Super Bowl XLVII was as bad as it gets.
Not the play-calling – I don’t know football well enough to seriously question the play-calling of two guys (Jim Harbaugh and Greg Roman) who are widely considered brilliant.
Not the officiating – although refusing to make a call at the end of the game inserts you in the action, rather than removing you (the flaw in the “let the players decide it” theory of non-calls by officials).
Not even the power outage.
The worst thing by far was CBS’s performance when the power went out at the Superdome. We were left with 34 minutes of . . .
Well . . .
The power went out at the biggest event of the year for CBS and we were left with no actual reporting on the network. Instead, we got Steve Tasker and Solomon Wilcots stammering on the sidelines, Jim Nantz and Phil Simms sitting uncomfortably close in the play-by-play booth and worst of all, a group of blathering hyenas (Dan Marino, Sterling Sharpe, Bill Cowher) trying to fill time with an outmatched James Brown.
Really, CBS? The power goes out and no one finds out whether it’s out beyond the Superdome, whether there are backup plans, if the reason for the delay is technological or practical or what kind of timeline there is to restore it? (Other than continually insisting it will start again “in 15 minutes.”)
This is CBS. This is the network of “60 Minutes” and Walter Cronkite and Dan Rather.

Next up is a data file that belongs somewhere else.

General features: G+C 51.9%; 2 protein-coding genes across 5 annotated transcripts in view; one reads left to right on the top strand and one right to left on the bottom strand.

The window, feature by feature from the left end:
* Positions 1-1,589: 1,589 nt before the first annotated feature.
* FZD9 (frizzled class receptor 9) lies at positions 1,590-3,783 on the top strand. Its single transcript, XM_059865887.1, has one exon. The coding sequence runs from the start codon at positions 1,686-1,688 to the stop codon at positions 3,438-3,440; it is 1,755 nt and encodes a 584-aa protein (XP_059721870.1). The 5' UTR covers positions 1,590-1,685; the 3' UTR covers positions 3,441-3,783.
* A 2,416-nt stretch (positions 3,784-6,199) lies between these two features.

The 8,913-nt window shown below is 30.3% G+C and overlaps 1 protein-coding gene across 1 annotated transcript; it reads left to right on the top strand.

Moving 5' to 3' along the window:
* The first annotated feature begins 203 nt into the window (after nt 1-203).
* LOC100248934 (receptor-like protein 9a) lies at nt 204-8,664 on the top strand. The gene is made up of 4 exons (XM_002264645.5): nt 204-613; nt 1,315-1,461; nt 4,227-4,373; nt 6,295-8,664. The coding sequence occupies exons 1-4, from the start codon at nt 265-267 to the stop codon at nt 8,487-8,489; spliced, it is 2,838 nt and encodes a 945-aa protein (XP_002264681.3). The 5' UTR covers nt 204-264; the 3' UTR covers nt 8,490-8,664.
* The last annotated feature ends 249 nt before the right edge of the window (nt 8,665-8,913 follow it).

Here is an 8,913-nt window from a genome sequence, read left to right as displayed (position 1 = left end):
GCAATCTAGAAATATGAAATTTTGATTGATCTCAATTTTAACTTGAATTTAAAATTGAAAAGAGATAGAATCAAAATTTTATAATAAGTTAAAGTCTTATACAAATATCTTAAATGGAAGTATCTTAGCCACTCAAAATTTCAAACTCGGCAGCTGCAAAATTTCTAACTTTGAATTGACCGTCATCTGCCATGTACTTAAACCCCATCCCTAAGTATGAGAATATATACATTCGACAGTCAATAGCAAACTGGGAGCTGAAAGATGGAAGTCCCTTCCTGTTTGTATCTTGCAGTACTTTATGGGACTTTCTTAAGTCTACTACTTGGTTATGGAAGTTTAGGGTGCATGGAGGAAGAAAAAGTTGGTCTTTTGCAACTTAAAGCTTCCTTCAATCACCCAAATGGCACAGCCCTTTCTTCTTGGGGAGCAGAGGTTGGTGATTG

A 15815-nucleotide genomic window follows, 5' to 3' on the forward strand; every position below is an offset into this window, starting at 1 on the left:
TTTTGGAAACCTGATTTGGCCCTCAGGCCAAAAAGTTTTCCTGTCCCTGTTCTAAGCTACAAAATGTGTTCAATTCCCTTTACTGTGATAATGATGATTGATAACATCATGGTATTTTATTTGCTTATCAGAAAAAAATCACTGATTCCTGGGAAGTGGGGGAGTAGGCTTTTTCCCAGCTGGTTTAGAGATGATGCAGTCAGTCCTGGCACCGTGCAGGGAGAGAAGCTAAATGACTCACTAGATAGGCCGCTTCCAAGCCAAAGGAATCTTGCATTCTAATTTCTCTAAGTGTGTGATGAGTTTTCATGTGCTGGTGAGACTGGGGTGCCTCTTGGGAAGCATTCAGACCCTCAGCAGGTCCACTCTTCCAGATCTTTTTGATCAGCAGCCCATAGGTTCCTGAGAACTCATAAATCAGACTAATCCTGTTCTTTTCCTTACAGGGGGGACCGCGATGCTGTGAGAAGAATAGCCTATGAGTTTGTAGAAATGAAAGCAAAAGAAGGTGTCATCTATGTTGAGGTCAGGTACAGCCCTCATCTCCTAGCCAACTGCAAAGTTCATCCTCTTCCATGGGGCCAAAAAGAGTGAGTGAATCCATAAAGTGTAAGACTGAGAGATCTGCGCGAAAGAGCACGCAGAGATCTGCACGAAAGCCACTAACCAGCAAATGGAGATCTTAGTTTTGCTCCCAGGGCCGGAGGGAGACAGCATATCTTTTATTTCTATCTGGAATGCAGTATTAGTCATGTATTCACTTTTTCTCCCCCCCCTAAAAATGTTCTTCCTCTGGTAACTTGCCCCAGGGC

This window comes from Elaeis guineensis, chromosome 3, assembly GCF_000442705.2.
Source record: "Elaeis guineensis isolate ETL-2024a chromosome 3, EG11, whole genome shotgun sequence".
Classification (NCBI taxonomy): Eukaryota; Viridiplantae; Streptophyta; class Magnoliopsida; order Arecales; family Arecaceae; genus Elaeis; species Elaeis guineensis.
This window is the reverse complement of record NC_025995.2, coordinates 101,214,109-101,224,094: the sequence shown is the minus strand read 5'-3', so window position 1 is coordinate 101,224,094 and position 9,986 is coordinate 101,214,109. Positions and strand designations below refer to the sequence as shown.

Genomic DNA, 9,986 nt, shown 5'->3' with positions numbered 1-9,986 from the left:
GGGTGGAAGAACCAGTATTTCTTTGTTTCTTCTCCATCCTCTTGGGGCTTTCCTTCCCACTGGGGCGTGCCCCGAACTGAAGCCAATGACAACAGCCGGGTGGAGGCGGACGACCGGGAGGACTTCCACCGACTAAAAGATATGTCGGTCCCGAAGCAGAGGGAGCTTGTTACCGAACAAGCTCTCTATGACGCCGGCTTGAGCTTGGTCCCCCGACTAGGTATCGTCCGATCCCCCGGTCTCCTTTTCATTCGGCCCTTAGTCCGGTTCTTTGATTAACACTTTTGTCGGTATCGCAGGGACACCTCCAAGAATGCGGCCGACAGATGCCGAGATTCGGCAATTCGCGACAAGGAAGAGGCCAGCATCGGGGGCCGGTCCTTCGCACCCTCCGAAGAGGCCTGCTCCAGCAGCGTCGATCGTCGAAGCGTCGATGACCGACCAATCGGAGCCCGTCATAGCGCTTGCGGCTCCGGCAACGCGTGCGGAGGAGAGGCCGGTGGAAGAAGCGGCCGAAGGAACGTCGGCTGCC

Remember when the Loma Prieta earthquake hit during the World Series? Play-by-play man Al Michaels turned into an anchorman, all the ABC sports folks became news reporters and we found out what was going on.
More than two decades later on CBS – in a much less-serious, but equally confusing situation – we got to hear Marino and Sharpe shout opinions on how it would affect the teams (if you’re unsure, at least be loud, Shannon!). We got to hear Cowher mumble a few platitudes. Then we got to hear them all do it again and again and again.
Filling time, while we learned nothing.
I hate halftime shows on networks, where ex-jocks compete to be loudest and to laugh at things that are mildly entertaining. On Sunday night, we got to see those guys in a less-structured environment. They were exposed as incompetent.
CBS did OK broadcasting the game. The endless pregame and postgame shows were standard. The halftime show was OK.
But the performance by the “Tiffany Network” – its name during its golden age, due to its high-quality programming – during the power blackout was worse than Chris Culliver’s performance covering receivers. It was worse than the official who swallowed his whistle when Michael Crabtree was held on fourth-and-goal in the final minutes. It was worse than Phil Simms’ refusal to actually criticize officials for missing obvious calls.
CBS Sports embarrassed itself on Sunday.
Reach Brad Stanhope at 427-6958 or firstname.lastname@example.org. Follow him on Twitter at www.twitter.com/bradstanhope.